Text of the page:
1 mom found this helpful

Barkeeper's Friend or Bon Ami scouring powders both guaranteed not to scratch but polish everything well. Gets burnt/ stuck on brown/black stuff off your cooktop - I've used it on stainless and white enamel & my mom has a halogen glass cooktop - she swears by the stuff. Also Great for getting the cloudy residue out of your pots & pans after you burn rice or beans - maybe I'm the only one that needs that!
An orange oil based degreaser works well for tile & countertops and smells nice - some brands are safe for your cabinets too.
Pull the stove/oven knobs off and run 'em through the dishwasher to get gunk off. Run the screens from you exhaust fan through the dishwasher too instead of replacing them - I also put the plastic cover from the hood light in on the top rack. put a little extra detergent and run on pots & pans setting - Voila!

Plain old Windex cleans stainless steel with no streaks - but you must get REAL Windex - the generic stuff doesn't work as well. Use an old cotton tea towel - not terry cloth or paper towels or a ChamWow! for no lint.
Also - plain white vinegar and table salt mixed into a paste will scrub almost anything safely - use a non-scratch scrubbing pad like Scotch Brite soaked in HOT water. The mixture is a little stinky when it hits metal to me but I've even used it to polish a copper teapot with excellent results.

1 mom found this helpful

tough and tender from Melaleuca works great and is safe for the environment and your family... you can use that stuff on all kinds of things.. I absolutely love it!!! My stainless steel and appliances always are sparkly after I use that stuff on them.

I love Lysol Kitchen and Bath for grease, as well as Dr. Bronner's All In One Soap. Both work awesome with a sponge and some hot water!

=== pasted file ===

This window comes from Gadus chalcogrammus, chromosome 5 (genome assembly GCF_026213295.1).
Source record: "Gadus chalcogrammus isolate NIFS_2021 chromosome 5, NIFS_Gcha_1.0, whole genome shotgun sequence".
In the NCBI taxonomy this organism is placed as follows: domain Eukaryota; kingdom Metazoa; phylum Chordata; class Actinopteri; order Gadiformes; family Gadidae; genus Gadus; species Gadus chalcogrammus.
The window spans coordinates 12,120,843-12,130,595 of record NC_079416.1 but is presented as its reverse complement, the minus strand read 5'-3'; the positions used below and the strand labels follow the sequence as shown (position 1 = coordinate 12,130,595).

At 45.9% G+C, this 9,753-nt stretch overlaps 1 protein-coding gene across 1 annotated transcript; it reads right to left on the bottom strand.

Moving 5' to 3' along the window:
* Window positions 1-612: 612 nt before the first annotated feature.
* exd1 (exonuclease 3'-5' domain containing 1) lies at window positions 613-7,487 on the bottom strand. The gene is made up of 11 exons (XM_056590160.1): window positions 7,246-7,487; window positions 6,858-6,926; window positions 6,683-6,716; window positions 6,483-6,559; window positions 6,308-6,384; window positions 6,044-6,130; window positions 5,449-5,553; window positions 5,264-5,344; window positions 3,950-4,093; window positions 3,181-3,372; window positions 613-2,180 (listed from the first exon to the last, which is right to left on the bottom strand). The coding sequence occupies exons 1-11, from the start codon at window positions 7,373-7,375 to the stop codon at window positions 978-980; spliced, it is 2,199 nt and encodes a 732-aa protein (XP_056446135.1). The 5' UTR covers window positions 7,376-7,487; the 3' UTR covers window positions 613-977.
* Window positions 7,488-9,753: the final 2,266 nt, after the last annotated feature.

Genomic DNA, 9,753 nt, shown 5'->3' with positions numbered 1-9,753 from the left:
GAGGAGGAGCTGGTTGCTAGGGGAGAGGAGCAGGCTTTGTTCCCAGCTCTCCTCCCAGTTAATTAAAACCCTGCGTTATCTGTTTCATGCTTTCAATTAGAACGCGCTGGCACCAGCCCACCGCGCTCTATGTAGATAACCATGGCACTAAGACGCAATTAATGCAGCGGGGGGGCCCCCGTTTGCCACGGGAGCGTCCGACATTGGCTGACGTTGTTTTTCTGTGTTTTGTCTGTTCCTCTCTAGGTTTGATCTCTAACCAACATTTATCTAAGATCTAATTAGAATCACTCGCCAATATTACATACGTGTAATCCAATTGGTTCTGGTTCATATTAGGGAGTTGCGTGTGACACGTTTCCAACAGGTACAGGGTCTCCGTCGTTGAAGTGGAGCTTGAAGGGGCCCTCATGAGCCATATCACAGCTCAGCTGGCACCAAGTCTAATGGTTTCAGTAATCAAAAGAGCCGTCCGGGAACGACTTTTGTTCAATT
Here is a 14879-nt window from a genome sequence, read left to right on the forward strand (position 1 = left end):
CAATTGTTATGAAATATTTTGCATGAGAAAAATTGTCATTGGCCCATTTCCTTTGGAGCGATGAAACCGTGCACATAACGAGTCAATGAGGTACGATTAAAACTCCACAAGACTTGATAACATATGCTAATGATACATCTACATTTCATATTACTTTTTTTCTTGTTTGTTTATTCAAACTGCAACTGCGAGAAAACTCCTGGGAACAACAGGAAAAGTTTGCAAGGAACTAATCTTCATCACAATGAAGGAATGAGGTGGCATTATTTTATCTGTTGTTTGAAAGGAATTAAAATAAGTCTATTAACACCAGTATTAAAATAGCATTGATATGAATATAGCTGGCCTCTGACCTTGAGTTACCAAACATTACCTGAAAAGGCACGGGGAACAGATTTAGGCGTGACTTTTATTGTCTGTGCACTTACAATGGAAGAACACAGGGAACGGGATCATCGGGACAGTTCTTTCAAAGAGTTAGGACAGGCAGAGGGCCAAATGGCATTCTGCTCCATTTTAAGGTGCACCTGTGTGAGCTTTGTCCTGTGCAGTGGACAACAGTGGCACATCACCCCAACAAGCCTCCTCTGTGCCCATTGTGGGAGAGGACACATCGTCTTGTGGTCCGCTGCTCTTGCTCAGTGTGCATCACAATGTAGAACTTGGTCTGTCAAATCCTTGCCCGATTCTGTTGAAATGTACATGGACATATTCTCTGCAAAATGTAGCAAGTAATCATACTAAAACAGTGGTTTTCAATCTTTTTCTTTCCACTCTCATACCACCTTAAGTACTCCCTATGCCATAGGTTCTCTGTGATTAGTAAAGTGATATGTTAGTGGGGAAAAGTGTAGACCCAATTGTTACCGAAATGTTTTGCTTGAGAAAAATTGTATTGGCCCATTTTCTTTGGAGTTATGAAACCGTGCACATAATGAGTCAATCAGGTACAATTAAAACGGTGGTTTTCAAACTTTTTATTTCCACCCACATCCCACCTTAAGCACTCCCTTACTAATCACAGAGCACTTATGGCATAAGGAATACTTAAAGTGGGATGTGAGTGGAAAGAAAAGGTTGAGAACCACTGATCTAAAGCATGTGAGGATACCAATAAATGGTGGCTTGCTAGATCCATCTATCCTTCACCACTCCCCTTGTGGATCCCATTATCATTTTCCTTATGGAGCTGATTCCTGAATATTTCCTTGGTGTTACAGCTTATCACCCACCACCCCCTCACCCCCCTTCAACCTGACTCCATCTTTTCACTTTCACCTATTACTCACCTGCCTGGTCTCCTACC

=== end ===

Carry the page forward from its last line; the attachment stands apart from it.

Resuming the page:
Magic Erasers! Wet them, wring them out and go. I do not know what they are made of but they have a microdermabrasion effect and cut through the crud. Just make sure your cooktop is completely cool. Other than that, I use Clorox clean-up wipes on everything - so easy and good on anything greasy.

Please be careful using any combination of alchohol and heat. Alchohol is highly flammable.

My appliances are stainless and black. I have found that Fantastic works wonders! It doesnt scratch, takes off grease and leaves everything shiny.

magic eraser for the cook top-

not sure what sort of surface your appliances have-

but- I love windex for my stainless steel (sounds odd- but works) use a microfiber cloth)

try the magic eraser for the grease spots too- just don't use it on stainless surfaces or stone.

I haven't found anything that makes them look new, but a Mr. Clean Magic Eraser has helped. We have a ceramic cooktop, and it's always dirty no matter what we use or how much we scrape it with a razor blade as recommended.

We also have hard water, so there's always a scale on something.